One of the plaintiffs was Peter Stas, chief executive of Frédérique Constant. Over the last 25 years, Stas and his wife Aletta Bax have built up the independent watch company from scratch and Frédérique Constant now sells around 120,000 watches a year. Between 5 and 10 per cent of these are powered by movements made in-house, but the company is a long way from being entirely self-sufficient, still relying on the supply of parts through ETA.

In a statement he released in the autumn, Mr Stas was unequivocal. "A lot of companies will cease to exist while Swatch, the monopoly operator, will simply get stronger," he said.

Swatch responds that, with booming sales growth in China and other emerging markets, it will need all the movements it can make for its own brands. Why should its expansion be held back by less advanced rivals?

So, why can't the majority of Swiss watchmakers just develop their own movements? It all comes down to money.

Talk to any small watchmaker and they will say they would love to, but the costs are astronomical – between €4m and €7m per calibre – a vast sum that is well beyond the reach of most independent watch brands.

Breitling is thought to have spent as much as €20m on developing its Calibre 01 and Calibre 04 internal mechanisms for its watches. The bigger brands have been moving in this direction for a while now. Rolex is entirely self-sufficient. Omega, IWC and Panerai use a mixture of in-house and bought-in kit.

So what are the independents going to do?

One short cut is to purchase a movement manufacturer, as Cartier did when it bought the industrial arm of Roger Dubuis a decade ago to build movements for its celebrated Fine Watchmaking collection – but again, deep pockets required.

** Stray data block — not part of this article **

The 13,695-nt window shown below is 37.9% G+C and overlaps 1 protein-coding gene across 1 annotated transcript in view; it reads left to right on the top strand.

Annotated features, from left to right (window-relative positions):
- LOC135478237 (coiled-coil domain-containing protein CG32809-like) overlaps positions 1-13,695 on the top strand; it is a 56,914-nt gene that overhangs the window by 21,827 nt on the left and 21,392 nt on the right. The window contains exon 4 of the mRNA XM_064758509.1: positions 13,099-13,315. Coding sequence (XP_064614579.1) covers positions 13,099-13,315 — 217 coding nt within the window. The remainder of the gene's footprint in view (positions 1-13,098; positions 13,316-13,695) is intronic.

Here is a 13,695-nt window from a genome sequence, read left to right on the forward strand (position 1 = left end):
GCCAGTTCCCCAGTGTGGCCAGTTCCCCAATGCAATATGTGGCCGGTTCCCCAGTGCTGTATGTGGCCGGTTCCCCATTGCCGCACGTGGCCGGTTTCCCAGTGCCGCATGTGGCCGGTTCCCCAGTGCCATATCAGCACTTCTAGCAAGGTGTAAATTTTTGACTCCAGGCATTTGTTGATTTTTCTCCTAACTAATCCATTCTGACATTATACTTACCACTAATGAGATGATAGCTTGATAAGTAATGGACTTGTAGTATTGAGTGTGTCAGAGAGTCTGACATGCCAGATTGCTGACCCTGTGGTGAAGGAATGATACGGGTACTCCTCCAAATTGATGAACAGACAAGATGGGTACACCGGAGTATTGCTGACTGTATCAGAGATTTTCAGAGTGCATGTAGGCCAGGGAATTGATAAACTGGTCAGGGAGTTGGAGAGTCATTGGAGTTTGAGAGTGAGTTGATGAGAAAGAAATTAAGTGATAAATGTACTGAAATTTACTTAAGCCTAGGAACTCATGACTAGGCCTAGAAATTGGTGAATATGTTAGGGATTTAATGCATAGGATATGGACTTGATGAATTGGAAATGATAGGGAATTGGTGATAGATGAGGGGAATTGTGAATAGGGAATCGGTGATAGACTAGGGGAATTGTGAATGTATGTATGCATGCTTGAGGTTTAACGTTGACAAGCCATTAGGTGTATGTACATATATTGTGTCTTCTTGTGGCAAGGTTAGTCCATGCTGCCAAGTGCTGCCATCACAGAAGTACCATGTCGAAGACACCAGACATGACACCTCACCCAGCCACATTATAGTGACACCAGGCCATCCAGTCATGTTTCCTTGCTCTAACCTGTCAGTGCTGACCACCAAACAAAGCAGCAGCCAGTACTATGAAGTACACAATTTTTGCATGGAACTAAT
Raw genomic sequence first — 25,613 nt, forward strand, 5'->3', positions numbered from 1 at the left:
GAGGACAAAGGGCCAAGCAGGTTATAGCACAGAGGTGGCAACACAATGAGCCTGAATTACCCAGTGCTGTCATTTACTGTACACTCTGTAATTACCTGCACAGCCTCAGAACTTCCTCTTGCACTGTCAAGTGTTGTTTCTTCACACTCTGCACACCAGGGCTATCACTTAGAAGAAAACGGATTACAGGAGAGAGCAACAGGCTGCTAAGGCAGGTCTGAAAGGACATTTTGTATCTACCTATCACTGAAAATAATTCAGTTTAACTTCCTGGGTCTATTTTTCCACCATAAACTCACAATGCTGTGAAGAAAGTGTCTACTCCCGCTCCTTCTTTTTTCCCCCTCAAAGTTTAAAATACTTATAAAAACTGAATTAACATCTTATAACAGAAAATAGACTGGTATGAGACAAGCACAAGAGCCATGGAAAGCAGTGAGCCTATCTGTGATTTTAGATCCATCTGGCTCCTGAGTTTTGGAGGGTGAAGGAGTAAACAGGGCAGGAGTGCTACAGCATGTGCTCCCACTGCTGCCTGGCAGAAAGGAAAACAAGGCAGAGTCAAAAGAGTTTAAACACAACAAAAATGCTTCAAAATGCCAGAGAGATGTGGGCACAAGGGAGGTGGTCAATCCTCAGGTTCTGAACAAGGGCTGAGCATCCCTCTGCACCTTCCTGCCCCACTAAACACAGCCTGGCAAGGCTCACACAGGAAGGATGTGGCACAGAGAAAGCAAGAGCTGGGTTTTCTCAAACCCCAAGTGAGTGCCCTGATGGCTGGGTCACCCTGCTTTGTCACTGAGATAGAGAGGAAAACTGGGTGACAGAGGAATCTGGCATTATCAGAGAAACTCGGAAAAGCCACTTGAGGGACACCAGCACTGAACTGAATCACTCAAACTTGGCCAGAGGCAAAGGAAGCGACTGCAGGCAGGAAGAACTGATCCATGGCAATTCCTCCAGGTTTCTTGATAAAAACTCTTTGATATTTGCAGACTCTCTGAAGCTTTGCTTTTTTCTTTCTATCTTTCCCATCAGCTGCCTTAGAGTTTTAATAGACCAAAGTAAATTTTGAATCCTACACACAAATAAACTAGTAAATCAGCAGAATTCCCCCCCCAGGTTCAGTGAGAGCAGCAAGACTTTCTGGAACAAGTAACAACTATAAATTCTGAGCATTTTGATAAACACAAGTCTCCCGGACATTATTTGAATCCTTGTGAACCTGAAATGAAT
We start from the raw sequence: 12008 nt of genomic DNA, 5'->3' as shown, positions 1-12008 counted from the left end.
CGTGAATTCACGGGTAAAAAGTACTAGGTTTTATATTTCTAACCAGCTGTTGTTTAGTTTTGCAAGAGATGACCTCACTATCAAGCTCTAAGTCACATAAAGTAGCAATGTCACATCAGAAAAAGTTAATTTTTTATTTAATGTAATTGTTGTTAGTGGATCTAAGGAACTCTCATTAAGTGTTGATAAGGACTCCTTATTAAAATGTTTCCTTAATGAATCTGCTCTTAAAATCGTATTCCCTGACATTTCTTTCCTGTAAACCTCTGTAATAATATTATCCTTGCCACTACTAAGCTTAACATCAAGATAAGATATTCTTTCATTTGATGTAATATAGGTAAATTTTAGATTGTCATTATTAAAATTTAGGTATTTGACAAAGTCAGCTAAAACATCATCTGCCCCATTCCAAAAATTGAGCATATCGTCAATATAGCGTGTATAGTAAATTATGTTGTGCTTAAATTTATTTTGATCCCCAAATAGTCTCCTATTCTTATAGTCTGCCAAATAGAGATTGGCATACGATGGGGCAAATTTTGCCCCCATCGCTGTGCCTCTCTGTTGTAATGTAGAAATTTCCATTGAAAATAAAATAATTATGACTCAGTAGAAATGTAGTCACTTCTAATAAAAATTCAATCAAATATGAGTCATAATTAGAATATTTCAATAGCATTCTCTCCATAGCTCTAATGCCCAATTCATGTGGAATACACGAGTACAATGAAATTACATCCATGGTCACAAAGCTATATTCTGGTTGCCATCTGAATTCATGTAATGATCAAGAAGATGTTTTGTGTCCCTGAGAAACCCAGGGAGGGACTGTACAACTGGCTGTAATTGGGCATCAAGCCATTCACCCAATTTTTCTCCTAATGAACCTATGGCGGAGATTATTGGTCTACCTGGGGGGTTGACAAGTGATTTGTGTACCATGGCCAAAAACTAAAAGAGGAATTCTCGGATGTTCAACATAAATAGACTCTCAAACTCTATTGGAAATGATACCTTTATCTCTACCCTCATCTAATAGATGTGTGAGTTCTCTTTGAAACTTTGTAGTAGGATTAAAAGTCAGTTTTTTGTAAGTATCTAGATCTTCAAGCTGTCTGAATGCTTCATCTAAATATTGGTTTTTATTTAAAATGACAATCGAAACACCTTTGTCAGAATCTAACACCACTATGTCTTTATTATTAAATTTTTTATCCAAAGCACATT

Faced with little alternative, smaller companies will have to strike agreements with other movement suppliers – the main one being Sellita.

The trouble is that ETA is also the main supplier of the tiny parts Sellita uses, and the competition commission ruling allows Swatch to scale back those supplies too. Needless to say, Sellita is none too pleased.

There remains a huge question about whether non-ETA movement makers will be able to keep up with the expected demand. Will the independents be able to capitalise on the new-found demand from the emerging markets, or will they go under?

Christopher Ward, the English watchmaker, uses ETA movements in most of his automatics. He says: "We think the industry outside Sellita and ETA has been relatively lazy – the smaller, independent brands haven't really done anything, yet the writing was on the wall way, way back.

"While I think a lot of companies are bleating that the ruling shouldn't be allowed, we actually think that what has happened will be a stimulus to the industry – a little bit of a wake-up call.

"Certainly, if necessity is the mother of invention, then something is going to happen in Switzerland, otherwise some of the brands in the middle or lower tier will struggle and go under. Long-term, the industry is going to have to operate in different ways, and we see that as being largely positive.'"

He has been developing his own in-house movement, keeping the cost below £1m by partnering up with other companies. Alongside that, he is working with Sellita to reduce his reliance on the ETA models.

Rival firms will have been doing the same, no doubt, but it remains to be seen if they can react fast enough to ensure their survival.

Who owns who?


Breguet, Blancpain, Glashütte, Omega

Richemont: Vacheron Constantin, Baume & Mercier, Jaeger-LeCoultre, Lange & Söhne, Panerai, IWC,



TAG Heuer, Zenith, Hublot